AIQ Solutions gives oncologists a clear picture
When Dona Alberti worked as a nurse at the University of Wisconsin Hospital’s Carbone Cancer Center, she spent many hours sitting with cancer patients after their oncology appointments. One question that patients often asked was: Is the treatment really working?
Late-stage cancer patients can develop multiple forms of the disease as the cancer spreads, and it’s hard to determine if the treatment is successfully beating back one cancer but sidestepping another. UW medical oncologist Dr. Glenn Liu decided to seek a solution. He joined forces with UW medical physicist Dr. Robert Jeraj and Alberti, and they recruited Guy Starbuck, a software architect at Yahara Software and Stericycle.
Together, they founded AIQ Solutions in Madison in 2015. Their goal: Create a new, faster, and more comprehensive way to analyze multiple radiological images at one time.
“We wanted to create software that would give physicians more information to manage a cancer patient more effectively,” Alberti says.
Monitoring treatment throughout the body
AIQ Solutions does not use biopsies. Instead, it takes radiologic images from computed tomography (CT ) and positron emission tomography (PET) scans of lesions in patients with metastatic cancer and identifies changes in each area. A detailed report helps oncologists pinpoint which cancers are responding to treatment.
The technology is the result of 15 years of research at the UW by AIQ founders Jeraj, Liu, Alberti, Starbuck, and “an army of Ph.D. students,” says Eric Horler, who joined AIQ as president and CEO in late 2018.
AIQ’s mission is specifically aimed at advanced cancer patients. “If there’s only one tumor, it’s easy for a radiologist to track. We had a patient recently with more than 400 lesions. A radiologist only has a few minutes to conduct an analysis and try to determine if some of the disease is resistant to treatment,” Horler says.
AIQ’s TRAQinform IQ technology displays changes to all of the areas with cancer, using three-dimensional images that guide oncologists to the most effective treatments. The process results in personalized medicine.
“We’re not developing a predictive model, which can be right or wrong. We’re actually looking at that individual patient’s very real response to treatment. Then you know if you need to make a change, and you will have more confidence that the change can have a beneficial impact,” Horler says.
Hospitals begin using TRAQinform IQ
Several U.S. hospitals—including UW Hospital—began using AIQ’s technology in the past year, as did two additional sites in Australia. The pilot projects are amassing data on the benefits of the technology, and AIQ hopes to have insurance and Medicare reimbursement in place by late 2025. So far, it’s been cleared by the U.S. Food and Drug Administration for use in monitoring cancers in the lungs, prostate, bladder, head and neck, and neuroendocrine system, as well as for lymphoma and melanoma.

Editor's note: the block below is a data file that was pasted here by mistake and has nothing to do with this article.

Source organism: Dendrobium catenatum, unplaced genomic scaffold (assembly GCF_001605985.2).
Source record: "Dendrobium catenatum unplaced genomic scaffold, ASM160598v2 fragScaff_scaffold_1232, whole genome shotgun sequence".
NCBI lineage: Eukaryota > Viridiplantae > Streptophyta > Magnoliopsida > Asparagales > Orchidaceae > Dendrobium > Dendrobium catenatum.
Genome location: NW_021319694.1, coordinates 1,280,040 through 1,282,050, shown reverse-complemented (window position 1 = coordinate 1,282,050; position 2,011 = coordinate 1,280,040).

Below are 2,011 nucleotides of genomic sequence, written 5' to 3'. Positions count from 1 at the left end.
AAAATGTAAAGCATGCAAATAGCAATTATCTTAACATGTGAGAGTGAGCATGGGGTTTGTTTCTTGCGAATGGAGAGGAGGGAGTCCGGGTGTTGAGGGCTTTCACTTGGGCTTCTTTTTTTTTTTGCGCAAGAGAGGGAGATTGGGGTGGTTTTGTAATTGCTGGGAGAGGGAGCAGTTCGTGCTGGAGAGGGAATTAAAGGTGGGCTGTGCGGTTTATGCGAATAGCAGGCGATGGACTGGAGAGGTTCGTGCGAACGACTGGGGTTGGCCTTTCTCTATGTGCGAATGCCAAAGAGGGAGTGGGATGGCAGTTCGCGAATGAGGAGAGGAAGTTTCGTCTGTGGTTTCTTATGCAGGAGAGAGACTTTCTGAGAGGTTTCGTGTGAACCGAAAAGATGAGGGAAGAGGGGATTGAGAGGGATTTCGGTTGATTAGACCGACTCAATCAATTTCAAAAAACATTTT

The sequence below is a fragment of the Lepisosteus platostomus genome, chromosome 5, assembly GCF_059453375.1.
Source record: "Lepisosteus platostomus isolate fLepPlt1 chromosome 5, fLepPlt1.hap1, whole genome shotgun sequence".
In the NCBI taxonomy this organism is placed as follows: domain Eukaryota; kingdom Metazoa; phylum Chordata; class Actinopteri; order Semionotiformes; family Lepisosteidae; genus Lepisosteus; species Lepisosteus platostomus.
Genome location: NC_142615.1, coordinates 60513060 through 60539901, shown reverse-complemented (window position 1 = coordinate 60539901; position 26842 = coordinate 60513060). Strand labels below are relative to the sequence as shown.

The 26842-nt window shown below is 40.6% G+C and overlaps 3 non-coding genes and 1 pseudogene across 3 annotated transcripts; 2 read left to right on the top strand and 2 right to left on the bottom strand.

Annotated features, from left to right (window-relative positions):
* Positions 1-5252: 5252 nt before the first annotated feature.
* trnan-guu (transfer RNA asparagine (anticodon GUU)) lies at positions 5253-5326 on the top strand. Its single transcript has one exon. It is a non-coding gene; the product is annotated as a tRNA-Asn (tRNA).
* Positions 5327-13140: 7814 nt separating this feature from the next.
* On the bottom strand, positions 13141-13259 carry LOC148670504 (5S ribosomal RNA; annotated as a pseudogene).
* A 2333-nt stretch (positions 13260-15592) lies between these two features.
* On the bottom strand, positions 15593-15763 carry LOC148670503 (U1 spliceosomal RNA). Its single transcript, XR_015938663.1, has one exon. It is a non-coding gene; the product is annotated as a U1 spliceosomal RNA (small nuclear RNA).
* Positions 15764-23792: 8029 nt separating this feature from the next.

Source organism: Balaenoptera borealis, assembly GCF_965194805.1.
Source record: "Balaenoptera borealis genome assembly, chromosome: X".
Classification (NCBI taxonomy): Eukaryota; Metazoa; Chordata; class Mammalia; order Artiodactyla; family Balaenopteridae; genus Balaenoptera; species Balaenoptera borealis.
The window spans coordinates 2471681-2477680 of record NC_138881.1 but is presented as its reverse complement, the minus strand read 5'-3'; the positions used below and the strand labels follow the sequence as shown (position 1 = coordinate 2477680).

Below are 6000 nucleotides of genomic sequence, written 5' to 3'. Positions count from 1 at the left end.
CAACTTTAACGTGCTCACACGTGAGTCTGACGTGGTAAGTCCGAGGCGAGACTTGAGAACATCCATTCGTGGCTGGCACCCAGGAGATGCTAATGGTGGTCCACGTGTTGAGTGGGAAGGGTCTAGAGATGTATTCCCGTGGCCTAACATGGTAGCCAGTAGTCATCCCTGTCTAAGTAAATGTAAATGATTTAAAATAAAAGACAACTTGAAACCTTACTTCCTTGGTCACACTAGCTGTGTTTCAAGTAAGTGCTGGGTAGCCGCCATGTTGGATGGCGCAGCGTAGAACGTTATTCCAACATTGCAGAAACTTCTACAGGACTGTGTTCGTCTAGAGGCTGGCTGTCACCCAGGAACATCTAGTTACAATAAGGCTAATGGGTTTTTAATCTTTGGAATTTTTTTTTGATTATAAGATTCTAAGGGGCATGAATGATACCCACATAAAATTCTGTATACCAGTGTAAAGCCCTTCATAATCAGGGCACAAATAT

The company has three patents held by the Wisconsin Alumni Research Foundation and licensed to AIQ, and three more patents pending; The Tech Tribune has named AIQ Solutions one of the best tech startups in Madison. AIQ has about 30 employees and has raised $14 million so far, primarily from Wisconsin investors, including Capital Midwest Fund, Rock River Capital Partners, and 30Ventures.
In addition, AIQ Solutions has been awarded nearly $2.7 million in Small Business Innovation Research Grants from the National Cancer Institute and the Center for Technology Commercialization, and $17,000 in Global Business Development Grants from WEDC. “The initial WEDC grant helped us get into Australia,” Alberti says. The company has received a $500,000 Technology Development Loan from WEDC, and investors have received $1.3 million in tax credits due to the company's participation in the Qualified New Business Venture Program. AIQ also was awarded $35,000 through the We're All Innovating contest in 2020.
AIQ wants its technology to become part of the guidelines for treating cancer. “We want this to be a standard of care,” Horler says.
He credits the UW’s medical physics department for its wealth of research and knowledge. It is the largest in the U.S., he says: “Things can be done here and nowhere else. If our founders weren’t at the UW, we wouldn’t have been able to achieve this.”